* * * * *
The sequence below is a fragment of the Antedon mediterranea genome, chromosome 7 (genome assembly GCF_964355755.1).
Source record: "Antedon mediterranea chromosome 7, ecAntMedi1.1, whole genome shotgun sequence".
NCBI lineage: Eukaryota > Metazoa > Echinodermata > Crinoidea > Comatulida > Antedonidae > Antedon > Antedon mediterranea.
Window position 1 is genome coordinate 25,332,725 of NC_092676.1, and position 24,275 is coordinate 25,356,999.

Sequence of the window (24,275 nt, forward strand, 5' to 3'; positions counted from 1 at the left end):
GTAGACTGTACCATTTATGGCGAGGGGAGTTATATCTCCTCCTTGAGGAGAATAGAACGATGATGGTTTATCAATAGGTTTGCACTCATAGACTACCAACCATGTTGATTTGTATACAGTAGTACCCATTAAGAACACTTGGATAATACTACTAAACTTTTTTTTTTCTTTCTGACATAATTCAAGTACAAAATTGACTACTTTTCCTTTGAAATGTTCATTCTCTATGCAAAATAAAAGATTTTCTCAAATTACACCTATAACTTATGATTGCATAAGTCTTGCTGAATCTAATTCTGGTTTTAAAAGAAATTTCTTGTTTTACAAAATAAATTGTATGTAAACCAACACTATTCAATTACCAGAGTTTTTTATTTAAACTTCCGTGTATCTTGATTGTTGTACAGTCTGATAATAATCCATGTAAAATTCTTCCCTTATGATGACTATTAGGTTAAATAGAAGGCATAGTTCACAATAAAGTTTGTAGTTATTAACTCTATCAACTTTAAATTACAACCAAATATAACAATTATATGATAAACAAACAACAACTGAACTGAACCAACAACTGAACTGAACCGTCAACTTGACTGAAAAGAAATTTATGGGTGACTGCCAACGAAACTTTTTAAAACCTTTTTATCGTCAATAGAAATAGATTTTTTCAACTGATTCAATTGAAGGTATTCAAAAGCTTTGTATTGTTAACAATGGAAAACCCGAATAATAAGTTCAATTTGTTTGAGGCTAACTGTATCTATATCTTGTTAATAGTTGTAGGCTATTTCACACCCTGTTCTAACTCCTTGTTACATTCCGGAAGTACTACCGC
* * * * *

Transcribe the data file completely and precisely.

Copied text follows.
The sequence below is a fragment of the Antedon mediterranea genome, chromosome 7 (genome assembly GCF_964355755.1).
Source record: "Antedon mediterranea chromosome 7, ecAntMedi1.1, whole genome shotgun sequence".
NCBI lineage: Eukaryota > Metazoa > Echinodermata > Crinoidea > Comatulida > Antedonidae > Antedon > Antedon mediterranea.
Window position 1 is genome coordinate 25,332,725 of NC_092676.1, and position 24,275 is coordinate 25,356,999.

Sequence of the window (24,275 nt, forward strand, 5' to 3'; positions counted from 1 at the left end):
GTAGACTGTACCATTTATGGCGAGGGGAGTTATATCTCCTCCTTGAGGAGAATAGAACGATGATGGTTTATCAATAGGTTTGCACTCATAGACTACCAACCATGTTGATTTGTATACAGTAGTACCCATTAAGAACACTTGGATAATACTACTAAACTTTTTTTTTTCTTTCTGACATAATTCAAGTACAAAATTGACTACTTTTCCTTTGAAATGTTCATTCTCTATGCAAAATAAAAGATTTTCTCAAATTACACCTATAACTTATGATTGCATAAGTCTTGCTGAATCTAATTCTGGTTTTAAAAGAAATTTCTTGTTTTACAAAATAAATTGTATGTAAACCAACACTATTCAATTACCAGAGTTTTTTATTTAAACTTCCGTGTATCTTGATTGTTGTACAGTCTGATAATAATCCATGTAAAATTCTTCCCTTATGATGACTATTAGGTTAAATAGAAGGCATAGTTCACAATAAAGTTTGTAGTTATTAACTCTATCAACTTTAAATTACAACCAAATATAACAATTATATGATAAACAAACAACAACTGAACTGAACCAACAACTGAACTGAACCGTCAACTTGACTGAAAAGAAATTTATGGGTGACTGCCAACGAAACTTTTTAAAACCTTTTTATCGTCAATAGAAATAGATTTTTTCAACTGATTCAATTGAAGGTATTCAAAAGCTTTGTATTGTTAACAATGGAAAACCCGAATAATAAGTTCAATTTGTTTGAGGCTAACTGTATCTATATCTTGTTAATAGTTGTAGGCTATTTCACACCCTGTTCTAACTCCTTGTTACATTCCGGAAGTACTACCGC